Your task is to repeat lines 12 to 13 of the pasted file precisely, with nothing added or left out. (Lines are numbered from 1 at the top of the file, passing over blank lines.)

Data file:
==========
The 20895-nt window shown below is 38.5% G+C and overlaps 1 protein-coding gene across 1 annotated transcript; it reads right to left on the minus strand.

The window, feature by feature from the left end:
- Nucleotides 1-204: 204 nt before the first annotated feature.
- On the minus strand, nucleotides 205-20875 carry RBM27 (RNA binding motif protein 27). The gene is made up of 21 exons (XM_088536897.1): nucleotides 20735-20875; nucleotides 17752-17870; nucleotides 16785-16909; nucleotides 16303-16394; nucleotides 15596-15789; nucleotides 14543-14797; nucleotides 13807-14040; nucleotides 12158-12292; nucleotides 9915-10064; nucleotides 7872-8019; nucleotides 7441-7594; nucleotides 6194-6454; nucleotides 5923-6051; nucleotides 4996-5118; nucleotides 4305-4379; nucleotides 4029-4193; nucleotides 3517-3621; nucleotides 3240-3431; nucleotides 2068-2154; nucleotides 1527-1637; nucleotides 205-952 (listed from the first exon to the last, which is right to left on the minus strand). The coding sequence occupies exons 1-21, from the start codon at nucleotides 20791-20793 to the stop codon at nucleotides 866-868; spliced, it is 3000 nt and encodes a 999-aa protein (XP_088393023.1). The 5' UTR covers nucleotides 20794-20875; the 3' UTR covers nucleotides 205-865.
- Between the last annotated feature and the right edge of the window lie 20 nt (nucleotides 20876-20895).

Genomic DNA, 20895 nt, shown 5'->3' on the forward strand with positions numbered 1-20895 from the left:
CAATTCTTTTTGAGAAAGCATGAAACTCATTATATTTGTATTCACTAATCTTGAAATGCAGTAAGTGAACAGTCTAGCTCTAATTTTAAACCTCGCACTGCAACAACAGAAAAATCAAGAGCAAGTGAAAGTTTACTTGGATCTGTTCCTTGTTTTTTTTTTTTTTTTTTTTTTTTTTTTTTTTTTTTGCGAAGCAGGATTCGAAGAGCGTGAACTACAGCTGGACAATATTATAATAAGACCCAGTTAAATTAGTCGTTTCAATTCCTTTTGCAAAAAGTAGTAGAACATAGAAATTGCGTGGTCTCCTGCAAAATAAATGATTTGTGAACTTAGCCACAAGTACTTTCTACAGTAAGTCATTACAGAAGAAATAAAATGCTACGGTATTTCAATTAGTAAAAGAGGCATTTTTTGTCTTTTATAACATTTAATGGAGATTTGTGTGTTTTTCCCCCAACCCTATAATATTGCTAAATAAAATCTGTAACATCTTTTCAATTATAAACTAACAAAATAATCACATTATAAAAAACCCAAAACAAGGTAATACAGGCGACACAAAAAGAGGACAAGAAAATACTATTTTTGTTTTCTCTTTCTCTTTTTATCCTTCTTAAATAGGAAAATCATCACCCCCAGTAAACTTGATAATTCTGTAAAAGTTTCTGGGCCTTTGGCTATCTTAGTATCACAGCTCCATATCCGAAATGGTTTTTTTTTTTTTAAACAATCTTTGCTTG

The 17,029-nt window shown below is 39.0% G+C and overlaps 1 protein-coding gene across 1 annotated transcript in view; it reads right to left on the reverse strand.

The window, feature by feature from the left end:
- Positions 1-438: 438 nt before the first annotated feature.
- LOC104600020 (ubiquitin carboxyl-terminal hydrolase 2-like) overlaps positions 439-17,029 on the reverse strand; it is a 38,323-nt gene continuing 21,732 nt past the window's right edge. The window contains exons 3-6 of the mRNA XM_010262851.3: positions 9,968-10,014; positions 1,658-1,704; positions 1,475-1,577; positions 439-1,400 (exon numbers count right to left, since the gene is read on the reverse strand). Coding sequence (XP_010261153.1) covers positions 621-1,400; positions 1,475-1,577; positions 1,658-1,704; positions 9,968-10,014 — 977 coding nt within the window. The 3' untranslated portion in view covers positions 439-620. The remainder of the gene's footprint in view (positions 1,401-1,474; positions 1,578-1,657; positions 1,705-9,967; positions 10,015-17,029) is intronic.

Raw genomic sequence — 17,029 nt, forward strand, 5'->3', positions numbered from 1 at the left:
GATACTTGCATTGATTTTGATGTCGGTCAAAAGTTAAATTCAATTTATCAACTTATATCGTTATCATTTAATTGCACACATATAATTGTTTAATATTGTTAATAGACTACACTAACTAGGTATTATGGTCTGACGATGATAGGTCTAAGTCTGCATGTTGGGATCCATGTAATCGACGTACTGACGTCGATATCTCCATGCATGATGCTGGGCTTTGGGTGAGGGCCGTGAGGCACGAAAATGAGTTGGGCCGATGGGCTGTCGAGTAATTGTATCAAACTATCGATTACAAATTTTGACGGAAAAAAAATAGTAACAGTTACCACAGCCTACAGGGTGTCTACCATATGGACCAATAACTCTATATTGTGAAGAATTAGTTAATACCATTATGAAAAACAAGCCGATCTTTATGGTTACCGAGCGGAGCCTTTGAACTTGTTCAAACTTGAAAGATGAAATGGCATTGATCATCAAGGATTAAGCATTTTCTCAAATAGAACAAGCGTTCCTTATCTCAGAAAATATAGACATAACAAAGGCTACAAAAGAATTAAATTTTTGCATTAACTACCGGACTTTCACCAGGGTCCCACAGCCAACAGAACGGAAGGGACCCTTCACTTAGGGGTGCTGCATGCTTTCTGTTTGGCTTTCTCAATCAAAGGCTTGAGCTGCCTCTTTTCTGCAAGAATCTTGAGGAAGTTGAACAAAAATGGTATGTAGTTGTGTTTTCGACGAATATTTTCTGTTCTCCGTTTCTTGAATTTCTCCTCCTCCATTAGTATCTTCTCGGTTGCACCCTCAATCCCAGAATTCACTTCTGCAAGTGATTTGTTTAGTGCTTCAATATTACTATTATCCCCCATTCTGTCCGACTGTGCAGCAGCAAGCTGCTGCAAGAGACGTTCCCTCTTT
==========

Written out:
Raw genomic sequence — 17,029 nt, forward strand, 5'->3', positions numbered from 1 at the left:
GATACTTGCATTGATTTTGATGTCGGTCAAAAGTTAAATTCAATTTATCAACTTATATCGTTATCATTTAATTGCACACATATAATTGTTTAATATTGTTAATAGACTACACTAACTAGGTATTATGGTCTGACGATGATAGGTCTAAGTCTGCATGTTGGGATCCATGTAATCGACGTACTGACGTCGATATCTCCATGCATGATGCTGGGCTTTGGGTGAGGGCCGTGAGGCACGAAAATGAGTTGGGCCGATGGGCTGTCGAGTAATTGTATCAAACTATCGATTACAAATTTTGACGGAAAAAAAATAGTAACAGTTACCACAGCCTACAGGGTGTCTACCATATGGACCAATAACTCTATATTGTGAAGAATTAGTTAATACCATTATGAAAAACAAGCCGATCTTTATGGTTACCGAGCGGAGCCTTTGAACTTGTTCAAACTTGAAAGATGAAATGGCATTGATCATCAAGGATTAAGCATTTTCTCAAATAGAACAAGCGTTCCTTATCTCAGAAAATATAGACATAACAAAGGCTACAAAAGAATTAAATTTTTGCATTAACTACCGGACTTTCACCAGGGTCCCACAGCCAACAGAACGGAAGGGACCCTTCACTTAGGGGTGCTGCATGCTTTCTGTTTGGCTTTCTCAATCAAAGGCTTGAGCTGCCTCTTTTCTGCAAGAATCTTGAGGAAGTTGAACAAAAATGGTATGTAGTTGTGTTTTCGACGAATATTTTCTGTTCTCCGTTTCTTGAATTTCTCCTCCTCCATTAGTATCTTCTCGGTTGCACCCTCAATCCCAGAATTCACTTCTGCAAGTGATTTGTTTAGTGCTTCAATATTACTATTATCCCCCATTCTGTCCGACTGTGCAGCAGCAAGCTGCTGCAAGAGACGTTCCCTCTTT